Led by ECU faculty members Hélène Day Fraser and Keith Doyle, the workshop was one of several taking place in the Lab: Here//Too//For workspace inside the Vanco
A few years ago, in Memphis, an exhibit arrived which utilized an interesting material, sneakers. It wasn’t a display of collabs or hyped pairs. There weren’t pictures on the walls of the exhibit. The artwork featured upcycled pairs turned into masks and works of art. It was an intriguing concept and could have been a lot higher profile, but the Brooks Museum didn’t quite understand how they could drive traffic and engagement:
While browsing LinkedIn we ran across a post from Douglas Sheridan (Native Shoes). He was discussing the method of make for Native and how the brand has chosen to utilize better materials. He explained that an unintentional aspect of being more conscious is that the footwear, even after it has been worn down, can be remade into other items. The fact that the materials aren’t toxic allowed for students at Emily Carr University of Art and Design to do something very similar to the project which was featured in Memphis’ Brooks Museum.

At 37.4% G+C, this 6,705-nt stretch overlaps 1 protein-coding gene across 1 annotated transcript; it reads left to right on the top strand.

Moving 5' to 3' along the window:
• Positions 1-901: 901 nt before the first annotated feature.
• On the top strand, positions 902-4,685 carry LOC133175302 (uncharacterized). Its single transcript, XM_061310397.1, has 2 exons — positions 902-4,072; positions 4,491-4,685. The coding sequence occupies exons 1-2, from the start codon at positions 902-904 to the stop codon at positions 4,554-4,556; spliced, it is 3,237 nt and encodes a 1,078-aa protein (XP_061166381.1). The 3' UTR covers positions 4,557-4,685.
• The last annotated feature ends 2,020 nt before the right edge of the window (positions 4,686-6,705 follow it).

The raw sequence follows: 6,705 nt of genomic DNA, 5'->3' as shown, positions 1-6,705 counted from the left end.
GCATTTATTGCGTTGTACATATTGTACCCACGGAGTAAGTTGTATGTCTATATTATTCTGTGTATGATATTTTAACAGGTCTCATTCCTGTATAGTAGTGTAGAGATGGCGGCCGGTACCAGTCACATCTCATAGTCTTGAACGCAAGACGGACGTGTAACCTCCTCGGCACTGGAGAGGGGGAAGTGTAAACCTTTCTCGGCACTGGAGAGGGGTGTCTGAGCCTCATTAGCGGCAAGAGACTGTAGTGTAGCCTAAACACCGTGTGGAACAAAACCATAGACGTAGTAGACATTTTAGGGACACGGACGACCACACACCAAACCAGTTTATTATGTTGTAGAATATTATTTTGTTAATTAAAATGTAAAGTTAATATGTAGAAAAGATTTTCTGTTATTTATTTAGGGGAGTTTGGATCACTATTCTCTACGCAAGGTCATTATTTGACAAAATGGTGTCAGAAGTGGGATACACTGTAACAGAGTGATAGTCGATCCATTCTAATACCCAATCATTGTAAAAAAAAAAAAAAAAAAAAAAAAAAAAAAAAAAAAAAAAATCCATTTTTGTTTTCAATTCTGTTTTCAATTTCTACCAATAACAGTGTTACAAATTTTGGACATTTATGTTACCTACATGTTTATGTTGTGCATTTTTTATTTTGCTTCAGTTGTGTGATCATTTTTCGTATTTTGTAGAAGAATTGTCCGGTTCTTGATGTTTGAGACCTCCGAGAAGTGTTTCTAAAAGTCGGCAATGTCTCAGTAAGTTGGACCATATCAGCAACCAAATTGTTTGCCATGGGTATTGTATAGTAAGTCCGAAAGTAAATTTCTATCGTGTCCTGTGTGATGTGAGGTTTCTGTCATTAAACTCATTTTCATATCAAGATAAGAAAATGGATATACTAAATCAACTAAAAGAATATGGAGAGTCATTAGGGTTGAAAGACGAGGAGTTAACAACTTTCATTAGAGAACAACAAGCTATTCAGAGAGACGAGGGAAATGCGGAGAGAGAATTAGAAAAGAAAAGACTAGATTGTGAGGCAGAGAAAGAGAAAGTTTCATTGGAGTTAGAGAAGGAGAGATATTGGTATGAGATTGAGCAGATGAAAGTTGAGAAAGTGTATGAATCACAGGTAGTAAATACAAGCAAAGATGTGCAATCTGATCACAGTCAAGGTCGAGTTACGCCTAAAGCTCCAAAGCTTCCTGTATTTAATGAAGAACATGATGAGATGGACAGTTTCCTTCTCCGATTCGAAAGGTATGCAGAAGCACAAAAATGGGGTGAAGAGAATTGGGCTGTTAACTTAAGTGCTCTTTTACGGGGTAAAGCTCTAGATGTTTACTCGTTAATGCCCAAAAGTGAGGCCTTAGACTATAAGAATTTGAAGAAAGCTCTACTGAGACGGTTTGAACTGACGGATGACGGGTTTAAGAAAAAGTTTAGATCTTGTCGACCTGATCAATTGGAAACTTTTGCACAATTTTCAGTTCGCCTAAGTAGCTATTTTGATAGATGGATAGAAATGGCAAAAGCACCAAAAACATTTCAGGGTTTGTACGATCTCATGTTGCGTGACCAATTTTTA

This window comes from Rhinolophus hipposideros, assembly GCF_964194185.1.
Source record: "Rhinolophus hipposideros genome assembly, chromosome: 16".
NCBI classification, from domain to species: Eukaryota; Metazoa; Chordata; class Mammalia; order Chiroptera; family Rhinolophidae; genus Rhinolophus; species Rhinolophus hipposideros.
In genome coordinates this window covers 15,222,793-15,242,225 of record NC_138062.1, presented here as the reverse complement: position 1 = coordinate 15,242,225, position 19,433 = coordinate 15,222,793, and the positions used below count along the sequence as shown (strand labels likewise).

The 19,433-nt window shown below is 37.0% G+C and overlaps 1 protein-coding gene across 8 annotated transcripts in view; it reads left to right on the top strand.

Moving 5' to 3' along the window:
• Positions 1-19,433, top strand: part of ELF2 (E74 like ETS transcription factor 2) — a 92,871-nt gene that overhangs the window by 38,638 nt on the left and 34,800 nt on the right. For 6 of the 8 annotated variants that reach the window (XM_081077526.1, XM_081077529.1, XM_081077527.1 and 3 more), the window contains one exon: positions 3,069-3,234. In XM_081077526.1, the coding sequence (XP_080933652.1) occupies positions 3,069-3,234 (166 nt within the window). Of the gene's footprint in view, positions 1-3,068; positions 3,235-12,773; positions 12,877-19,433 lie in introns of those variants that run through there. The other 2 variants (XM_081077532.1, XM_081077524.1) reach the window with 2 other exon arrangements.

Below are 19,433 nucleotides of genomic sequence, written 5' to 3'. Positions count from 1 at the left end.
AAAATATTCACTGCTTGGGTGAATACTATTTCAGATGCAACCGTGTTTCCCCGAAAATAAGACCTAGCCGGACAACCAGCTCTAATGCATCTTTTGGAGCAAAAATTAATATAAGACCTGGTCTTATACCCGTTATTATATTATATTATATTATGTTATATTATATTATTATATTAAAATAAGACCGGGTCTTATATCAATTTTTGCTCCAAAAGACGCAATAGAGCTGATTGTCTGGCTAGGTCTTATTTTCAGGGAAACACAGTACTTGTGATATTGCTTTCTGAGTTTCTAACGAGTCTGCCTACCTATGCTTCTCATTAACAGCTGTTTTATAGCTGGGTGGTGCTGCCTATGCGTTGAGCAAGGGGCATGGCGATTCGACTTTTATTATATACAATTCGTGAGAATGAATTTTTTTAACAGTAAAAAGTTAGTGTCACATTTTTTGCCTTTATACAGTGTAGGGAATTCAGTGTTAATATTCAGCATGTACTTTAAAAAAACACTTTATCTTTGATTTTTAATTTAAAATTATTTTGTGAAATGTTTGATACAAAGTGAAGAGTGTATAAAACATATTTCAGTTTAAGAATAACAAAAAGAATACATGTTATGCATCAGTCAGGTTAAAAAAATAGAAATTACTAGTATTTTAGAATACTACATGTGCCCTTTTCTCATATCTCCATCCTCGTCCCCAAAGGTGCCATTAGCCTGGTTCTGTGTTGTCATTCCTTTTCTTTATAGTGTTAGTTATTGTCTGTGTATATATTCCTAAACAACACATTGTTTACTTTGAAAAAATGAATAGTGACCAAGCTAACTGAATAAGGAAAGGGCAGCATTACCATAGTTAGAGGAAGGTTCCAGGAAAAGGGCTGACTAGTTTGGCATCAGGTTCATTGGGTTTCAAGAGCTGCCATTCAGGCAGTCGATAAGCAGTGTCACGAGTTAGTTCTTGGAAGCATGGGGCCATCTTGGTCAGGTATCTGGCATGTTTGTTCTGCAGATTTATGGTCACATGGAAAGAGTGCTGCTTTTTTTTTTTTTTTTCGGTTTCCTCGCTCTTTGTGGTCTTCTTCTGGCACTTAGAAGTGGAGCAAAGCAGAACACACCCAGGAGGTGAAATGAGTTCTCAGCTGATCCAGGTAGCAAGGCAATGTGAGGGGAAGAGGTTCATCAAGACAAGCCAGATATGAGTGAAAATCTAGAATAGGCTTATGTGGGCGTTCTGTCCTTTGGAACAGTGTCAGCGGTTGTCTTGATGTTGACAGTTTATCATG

Students, staff and faculty recently collaborated with Native Shoes cofounder Thomas Claypool to transform end-of-use and recycled shoes into new materials, products and apparel.
Titled Native Shoe Hack, the event is the latest evolution of an ongoing collaboration between Material Matters research hub at ECU and Native Shoes.
Sneaker Impact is excited to read about this creative partnership and will definitely look to speak with local Miami museums like The Perez to see if there is interest in creating a comparable program. Sneaker Impact has begun a process of grinding unusable footwear. The goal is to make sure sneakers which can’t moved into new economies, don’t end up in landfills. Art offers opportunity and we admire the ingenuity of both brand and educational institution. Kudos to both Native and ECU!